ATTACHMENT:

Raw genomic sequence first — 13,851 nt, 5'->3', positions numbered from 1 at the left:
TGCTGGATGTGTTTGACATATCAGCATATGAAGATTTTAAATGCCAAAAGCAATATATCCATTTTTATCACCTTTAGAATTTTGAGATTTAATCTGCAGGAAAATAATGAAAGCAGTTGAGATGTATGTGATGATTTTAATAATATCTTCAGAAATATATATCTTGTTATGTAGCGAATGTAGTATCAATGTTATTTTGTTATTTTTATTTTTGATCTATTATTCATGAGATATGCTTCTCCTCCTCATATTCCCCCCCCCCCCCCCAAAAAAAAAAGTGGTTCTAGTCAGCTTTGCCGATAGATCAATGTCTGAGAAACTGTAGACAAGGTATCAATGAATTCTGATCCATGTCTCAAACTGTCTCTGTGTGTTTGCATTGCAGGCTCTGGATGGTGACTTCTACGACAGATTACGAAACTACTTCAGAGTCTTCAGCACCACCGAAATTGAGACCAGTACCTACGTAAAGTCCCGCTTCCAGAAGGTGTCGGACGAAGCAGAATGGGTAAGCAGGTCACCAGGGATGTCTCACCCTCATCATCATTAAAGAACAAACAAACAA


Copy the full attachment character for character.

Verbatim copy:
Raw genomic sequence first — 13,851 nt, 5'->3', positions numbered from 1 at the left:
TGCTGGATGTGTTTGACATATCAGCATATGAAGATTTTAAATGCCAAAAGCAATATATCCATTTTTATCACCTTTAGAATTTTGAGATTTAATCTGCAGGAAAATAATGAAAGCAGTTGAGATGTATGTGATGATTTTAATAATATCTTCAGAAATATATATCTTGTTATGTAGCGAATGTAGTATCAATGTTATTTTGTTATTTTTATTTTTGATCTATTATTCATGAGATATGCTTCTCCTCCTCATATTCCCCCCCCCCCCCCCAAAAAAAAAAGTGGTTCTAGTCAGCTTTGCCGATAGATCAATGTCTGAGAAACTGTAGACAAGGTATCAATGAATTCTGATCCATGTCTCAAACTGTCTCTGTGTGTTTGCATTGCAGGCTCTGGATGGTGACTTCTACGACAGATTACGAAACTACTTCAGAGTCTTCAGCACCACCGAAATTGAGACCAGTACCTACGTAAAGTCCCGCTTCCAGAAGGTGTCGGACGAAGCAGAATGGGTAAGCAGGTCACCAGGGATGTCTCACCCTCATCATCATTAAAGAACAAACAAACAA